Philadelphia Orchestra making sound investments in the community

The Philadelphia Orchestra announced a roster of programs to promote education and community access to music.(AP file photo)

The Philadelphia Orchestra announced a roster of programs to promote education and community access to music.(AP file photo)

The Philadelphia Orchestra has announced a roster of programs to promote education and community access to music. A newly structured department called HEAR — Health, Education, Access, Research — is an umbrella for new and already existing programs.

“We’re not an orchestra that sits inside a building or an ivory tower,” said President and CEO Alison Vulgamore, who will announce the HEAR initiatives at Thursday evening’s free pop-up performance at the Kimmel Center. “We’re people who want to share our music-making. We want to be part of the social agenda in Philadelphia.”

For one such program, the orchestra has taken a page from socially conscious companies such as  Warby Parker, the eyeglass manufacturer that gives a pair of glasses to a person in need for every pair you buy.

This summer the Eastman Music Company, in consultation with musicians of the Orchestra, will unveil a new line of instruments, starting with strings and expanding later into other families of orchestral instruments. For every instrument sold in stores, another will be given to the Philadelphia School District.

“As you climb the ladder for success, you’re reaching down the ladder to bring someone up with you,” said Dan Berkowitz, the orchestra’s director of collaborative learning. “’La Scala’ is Italian for ladder, and that what the line will be called.”

About 80 percent of students in the Philadelphia district do not have the opportunity to play in ensembles, and more than 1,500 broken musical instruments sit in the district’s inventory.

“Together we’re going to have a large impact on the public school narrative, and to insure the instruments getting into their hands are high quality,” said Berkowitz. “There’s no bigger barrier to learning music than having an instrument that doesn’t function.”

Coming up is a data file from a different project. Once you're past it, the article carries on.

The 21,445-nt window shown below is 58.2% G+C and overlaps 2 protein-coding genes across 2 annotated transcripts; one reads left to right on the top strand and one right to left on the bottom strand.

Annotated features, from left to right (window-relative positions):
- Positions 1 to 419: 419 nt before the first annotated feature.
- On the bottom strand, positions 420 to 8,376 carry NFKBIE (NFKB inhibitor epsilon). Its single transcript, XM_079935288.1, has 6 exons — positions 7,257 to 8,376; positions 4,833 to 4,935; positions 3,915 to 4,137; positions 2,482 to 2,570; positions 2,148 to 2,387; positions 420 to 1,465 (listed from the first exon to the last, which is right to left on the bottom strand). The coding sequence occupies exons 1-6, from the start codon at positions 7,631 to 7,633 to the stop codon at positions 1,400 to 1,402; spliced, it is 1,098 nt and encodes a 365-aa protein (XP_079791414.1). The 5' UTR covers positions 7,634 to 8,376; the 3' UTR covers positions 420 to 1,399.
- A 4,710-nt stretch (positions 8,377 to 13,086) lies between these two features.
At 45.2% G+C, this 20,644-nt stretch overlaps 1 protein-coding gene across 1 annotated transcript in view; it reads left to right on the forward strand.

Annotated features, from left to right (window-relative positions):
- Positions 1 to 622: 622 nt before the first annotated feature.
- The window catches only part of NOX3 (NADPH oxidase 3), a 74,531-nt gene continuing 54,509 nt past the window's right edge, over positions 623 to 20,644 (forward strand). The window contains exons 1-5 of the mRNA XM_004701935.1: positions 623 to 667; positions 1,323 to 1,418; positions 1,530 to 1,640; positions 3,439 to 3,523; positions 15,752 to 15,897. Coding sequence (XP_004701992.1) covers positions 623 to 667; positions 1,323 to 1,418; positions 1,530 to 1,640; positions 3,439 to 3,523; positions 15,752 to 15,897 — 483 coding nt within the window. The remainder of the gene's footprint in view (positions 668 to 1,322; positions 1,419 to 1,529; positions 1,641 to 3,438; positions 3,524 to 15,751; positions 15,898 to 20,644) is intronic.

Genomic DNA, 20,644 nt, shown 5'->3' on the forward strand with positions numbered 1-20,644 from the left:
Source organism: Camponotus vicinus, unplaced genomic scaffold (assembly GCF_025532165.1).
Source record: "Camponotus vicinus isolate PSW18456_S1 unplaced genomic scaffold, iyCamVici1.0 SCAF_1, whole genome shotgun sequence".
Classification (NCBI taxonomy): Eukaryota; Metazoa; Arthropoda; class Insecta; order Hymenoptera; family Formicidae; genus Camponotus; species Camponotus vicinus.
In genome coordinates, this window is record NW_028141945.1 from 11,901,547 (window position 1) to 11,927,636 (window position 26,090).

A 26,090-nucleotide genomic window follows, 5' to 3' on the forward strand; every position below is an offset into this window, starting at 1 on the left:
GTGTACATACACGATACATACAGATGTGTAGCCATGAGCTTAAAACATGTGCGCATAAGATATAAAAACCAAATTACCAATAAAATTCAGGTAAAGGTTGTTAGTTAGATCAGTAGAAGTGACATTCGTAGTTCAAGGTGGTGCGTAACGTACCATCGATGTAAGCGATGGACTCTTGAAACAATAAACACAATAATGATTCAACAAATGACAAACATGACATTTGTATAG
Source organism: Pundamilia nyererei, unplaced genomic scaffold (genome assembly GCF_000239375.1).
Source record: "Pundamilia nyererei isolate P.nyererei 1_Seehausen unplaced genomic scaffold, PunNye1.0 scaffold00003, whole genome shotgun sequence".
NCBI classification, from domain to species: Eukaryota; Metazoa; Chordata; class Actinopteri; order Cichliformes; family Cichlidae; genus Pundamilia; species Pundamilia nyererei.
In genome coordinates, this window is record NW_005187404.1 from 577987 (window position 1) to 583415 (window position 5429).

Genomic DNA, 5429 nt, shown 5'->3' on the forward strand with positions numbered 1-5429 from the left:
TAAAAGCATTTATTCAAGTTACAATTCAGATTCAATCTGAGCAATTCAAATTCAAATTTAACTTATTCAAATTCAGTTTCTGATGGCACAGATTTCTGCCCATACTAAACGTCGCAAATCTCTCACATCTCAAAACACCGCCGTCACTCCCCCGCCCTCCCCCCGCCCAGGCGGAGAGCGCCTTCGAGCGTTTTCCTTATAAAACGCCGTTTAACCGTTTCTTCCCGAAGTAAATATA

Another effort in the Orchestra’s HEAR department involves music therapy for the homeless, in collaboration with Temple University and the Broad Street Ministry, which helps about 7,500 homeless and impoverished people a year.

“As it turns out, Temple University has one of the best music therapy departments in the country, if not the world,” said Berkowitz. “We decided to start to a project in just a 14-week construct that has research wrapped around it, that looks at music’s impact on quality of life.”

The orchestra already has an array of community engagement initiatives including family and preschool events; tickets for teenagers; Young Friends activities for adults; free neighborhood concerts; and PlayINs wherein amateur instrumentalists can play alongside the orchestra’s musicians.

Vulgamore said the group wants to do what it can to help alleviate the city’s problems concerning poverty, wellness, and education.

“There are some extraordinary statistics about living in our city,” said Vulgamore. “The orchestra has decided this is important work for an orchestra. It’s not just about great concerts, but being with people where they are.”

The orchestra has also become more active in the All-City Orchestra, an ensemble of teenagers throughout the public school system. The orchestra will provide rehearsal time and performance venues for that student orchestra, as well as access to music director Yannick Nézet-Séguin.



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